The anxiolytic effect of metformin is mediated by activating AMPK in GABAergic interneurons

The anxiolytic effect of metformin is mediated by activating AMPK in GABAergic interneurons

Anxiety disorder is one of the most common mental illnesses, accounting for approximately 1/9 people worldwide1. However, the pathological mechanisms of anxiety disorder are very complicated, including genetic factors, epigenetic factors, and environmental factors. At present, the main treatments for anxiety are psychotherapy and drug treatment. However, psychological treatment is ineffective for more than half of the patients. Drug treatment also has various problems, such as slow onset of effect, delayed drug efficacy, and drug resistance2. Therefore, it is very important to study the pathogenesis of anxiety disorders in depth and to find reliable drug targets and safe and effective treatment drugs.

AMPK (AMP-activated protein kinase (AMPK)) is a serine/threonine kinase and is an important energy metabolism sensor in eukaryotic cells, which is highly conserved among all eukaryotes3. AMPK is highly expressed in the nervous system. Studies have found that AMPK activity is related to anxiety in mice4. The classic AMPK activator metformin is a clinical antidiabetic drug. Epidemiological studies have found that metformin has the potential to regulate emotion5, but the specific regulatory mechanism remains to be explored.

By using the social stress-induced mouse anxiety model (RSD), we discovered that anxiety behavior are related to AMPK activity in the mouse brain. Subsequently, transgenic knockout technology was used to knock out AMPK activity in the whole brain, in medial prefrontal cortex (mPFC) and in GABAergic neurons of mice, respectively. We found that the AMPK knockout mice exhibited significant anxiety-like behaviors. The genetic manipulation of AMPK overexpression and the chemical intervention of AMPK activation by metformin could relieve the social stress-induced anxiety-like behaviors in mice, while the knockout of AMPK in the mPFC could block the anxiolytic effect of metformin. Our experimental results verified the regulatory role of AMPK in anxiety behaviors and revealed that the anxiolytic effect of metformin was dependent on the activation of AMPK in the brain.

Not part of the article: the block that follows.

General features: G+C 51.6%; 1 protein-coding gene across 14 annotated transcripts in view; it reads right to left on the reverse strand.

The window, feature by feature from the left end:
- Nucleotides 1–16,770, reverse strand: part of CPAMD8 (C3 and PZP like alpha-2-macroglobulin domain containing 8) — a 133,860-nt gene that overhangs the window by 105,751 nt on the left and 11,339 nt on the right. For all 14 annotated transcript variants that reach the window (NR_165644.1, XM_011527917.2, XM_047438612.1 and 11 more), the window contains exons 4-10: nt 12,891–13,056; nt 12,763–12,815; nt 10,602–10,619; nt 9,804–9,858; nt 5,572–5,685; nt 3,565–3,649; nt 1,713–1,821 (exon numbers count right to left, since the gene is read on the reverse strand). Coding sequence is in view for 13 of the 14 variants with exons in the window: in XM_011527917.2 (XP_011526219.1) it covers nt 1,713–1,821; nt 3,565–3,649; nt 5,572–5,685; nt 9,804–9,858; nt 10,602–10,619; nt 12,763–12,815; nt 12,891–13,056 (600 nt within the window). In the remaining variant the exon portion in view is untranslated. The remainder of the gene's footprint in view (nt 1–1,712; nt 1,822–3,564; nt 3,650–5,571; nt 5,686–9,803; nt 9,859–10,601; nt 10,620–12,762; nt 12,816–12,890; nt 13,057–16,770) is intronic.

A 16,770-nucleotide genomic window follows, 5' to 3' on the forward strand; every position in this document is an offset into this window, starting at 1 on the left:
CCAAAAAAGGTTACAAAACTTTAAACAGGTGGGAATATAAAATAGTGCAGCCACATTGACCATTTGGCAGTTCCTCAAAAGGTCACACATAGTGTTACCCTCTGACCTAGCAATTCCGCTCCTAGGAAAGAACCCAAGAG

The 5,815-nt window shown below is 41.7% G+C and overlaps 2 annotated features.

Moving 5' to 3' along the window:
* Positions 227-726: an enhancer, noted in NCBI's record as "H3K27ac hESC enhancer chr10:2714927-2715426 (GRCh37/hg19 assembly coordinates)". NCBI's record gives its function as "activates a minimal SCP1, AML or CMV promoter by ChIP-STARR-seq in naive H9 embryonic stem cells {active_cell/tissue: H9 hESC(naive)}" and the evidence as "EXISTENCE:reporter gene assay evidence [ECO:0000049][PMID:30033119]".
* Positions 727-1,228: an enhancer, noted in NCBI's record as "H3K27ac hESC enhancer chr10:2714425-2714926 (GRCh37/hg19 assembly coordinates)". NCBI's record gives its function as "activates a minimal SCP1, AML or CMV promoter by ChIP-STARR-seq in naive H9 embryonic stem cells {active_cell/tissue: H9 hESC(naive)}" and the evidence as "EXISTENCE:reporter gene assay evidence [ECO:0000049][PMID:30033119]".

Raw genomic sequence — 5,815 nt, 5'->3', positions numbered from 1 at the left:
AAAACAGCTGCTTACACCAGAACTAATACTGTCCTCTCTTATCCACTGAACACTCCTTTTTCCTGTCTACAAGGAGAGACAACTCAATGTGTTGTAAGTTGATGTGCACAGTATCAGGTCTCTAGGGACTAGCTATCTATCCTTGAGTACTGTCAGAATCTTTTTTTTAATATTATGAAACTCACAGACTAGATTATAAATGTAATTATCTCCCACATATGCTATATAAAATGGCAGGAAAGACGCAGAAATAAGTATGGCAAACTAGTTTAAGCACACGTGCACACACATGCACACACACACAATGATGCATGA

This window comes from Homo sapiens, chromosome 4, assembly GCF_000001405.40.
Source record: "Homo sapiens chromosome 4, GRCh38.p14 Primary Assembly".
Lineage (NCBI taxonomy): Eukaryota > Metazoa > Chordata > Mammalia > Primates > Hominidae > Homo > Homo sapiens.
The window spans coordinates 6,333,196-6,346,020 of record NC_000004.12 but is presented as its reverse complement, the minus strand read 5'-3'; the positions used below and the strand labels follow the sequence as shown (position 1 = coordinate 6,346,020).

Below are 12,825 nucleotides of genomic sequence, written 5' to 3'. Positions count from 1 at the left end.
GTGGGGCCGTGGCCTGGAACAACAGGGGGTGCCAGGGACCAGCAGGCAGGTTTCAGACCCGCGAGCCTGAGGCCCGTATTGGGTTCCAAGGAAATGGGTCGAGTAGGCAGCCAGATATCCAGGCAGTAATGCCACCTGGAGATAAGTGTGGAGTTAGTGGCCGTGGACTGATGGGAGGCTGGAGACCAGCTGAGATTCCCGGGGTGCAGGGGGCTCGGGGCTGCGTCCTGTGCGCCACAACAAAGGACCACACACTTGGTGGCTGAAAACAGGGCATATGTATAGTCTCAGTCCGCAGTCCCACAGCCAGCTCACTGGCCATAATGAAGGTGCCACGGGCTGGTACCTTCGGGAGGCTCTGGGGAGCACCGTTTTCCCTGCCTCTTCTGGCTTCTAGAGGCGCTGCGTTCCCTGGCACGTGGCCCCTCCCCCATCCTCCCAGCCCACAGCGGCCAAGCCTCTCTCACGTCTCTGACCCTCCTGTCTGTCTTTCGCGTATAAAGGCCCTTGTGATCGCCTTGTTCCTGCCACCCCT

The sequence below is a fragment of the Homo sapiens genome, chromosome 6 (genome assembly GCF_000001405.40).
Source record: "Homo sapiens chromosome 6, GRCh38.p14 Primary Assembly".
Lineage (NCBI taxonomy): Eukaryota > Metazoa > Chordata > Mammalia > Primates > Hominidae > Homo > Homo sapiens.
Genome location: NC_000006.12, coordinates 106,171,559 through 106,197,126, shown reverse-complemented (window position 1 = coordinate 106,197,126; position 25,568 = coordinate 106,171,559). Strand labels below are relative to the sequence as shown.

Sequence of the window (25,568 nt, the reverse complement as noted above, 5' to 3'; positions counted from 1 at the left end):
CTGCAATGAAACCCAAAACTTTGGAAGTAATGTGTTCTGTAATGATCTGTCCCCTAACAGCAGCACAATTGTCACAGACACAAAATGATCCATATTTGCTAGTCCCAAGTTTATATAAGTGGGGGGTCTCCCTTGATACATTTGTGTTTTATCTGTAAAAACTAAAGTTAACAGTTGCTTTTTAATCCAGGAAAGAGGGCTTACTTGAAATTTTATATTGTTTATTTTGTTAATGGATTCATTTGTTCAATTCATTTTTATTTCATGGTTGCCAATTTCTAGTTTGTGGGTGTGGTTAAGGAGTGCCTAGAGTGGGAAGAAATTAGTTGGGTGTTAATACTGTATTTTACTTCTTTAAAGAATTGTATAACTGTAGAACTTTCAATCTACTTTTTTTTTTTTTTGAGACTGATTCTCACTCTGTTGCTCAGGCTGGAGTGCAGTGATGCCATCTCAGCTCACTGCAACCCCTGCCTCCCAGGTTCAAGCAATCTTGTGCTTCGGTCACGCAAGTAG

In addition, using brain slice electrophysiological techniques, we recorded the changes in synaptic transmission and the neuronal firing rates under the stress model and the transgenic model, respectively, and verified that the regulatory effect of metformin on neurons is dependent on AMPK. The regulatory effect of AMPK on the firing of GABAergic interneurons played a crucial role in anxiety behaviors and action of metformin. Our work unraveled the regulatory effect of metformin on neurons and expanded the functional studies of the energy metabolism sensor-AMPK in neurons.

The description of metformin's anxiolytic mechanism

Schematic illustration of the AMPK-dependent anxiolytic effect of metformin by mPFC GABAergic microcircuit action.

Most clinical anxiolytic medicines, such as benzodiazepines and antidepressants (SSRIs), induce serious adverse effects that result in poor medication adherence6. Meanwhile, metformin is a much safer and low-cost drug that has been used for treating diabetes for decades and could be applied as a potential anxiolytic drug with the advantage of reducing the weight-gain effect of some antidepressants. Our work provided solid experimental evidence and a clear-cut conclusion that directly linked metformin to anxiety. This work will guide an emerging treatment for anxiety. The regulation of AMPK on GABAergic interneurons has also established a connection between energy metabolism and neuronal function. However, the intrinsic mechanism still needs further exploration in future.

This study entitled “Anxiolytic effect of antidiabetic metformin is mediated by AMPK activation in mPFC inhibitory neurons” has been published in Molecular Psychiatry (


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  5. Zhou CH, Xue F, Xue SS, Sang HF, Liu L, Wang Y et al. Electroacupuncture Pretreatment Ameliorates PTSD-Like Behaviors in Rats by Enhancing Hippocampal Neurogenesis via the Keap1/Nrf2 Antioxidant Signaling Pathway. Frontiers in cellular neuroscience 2019; 13: 275.
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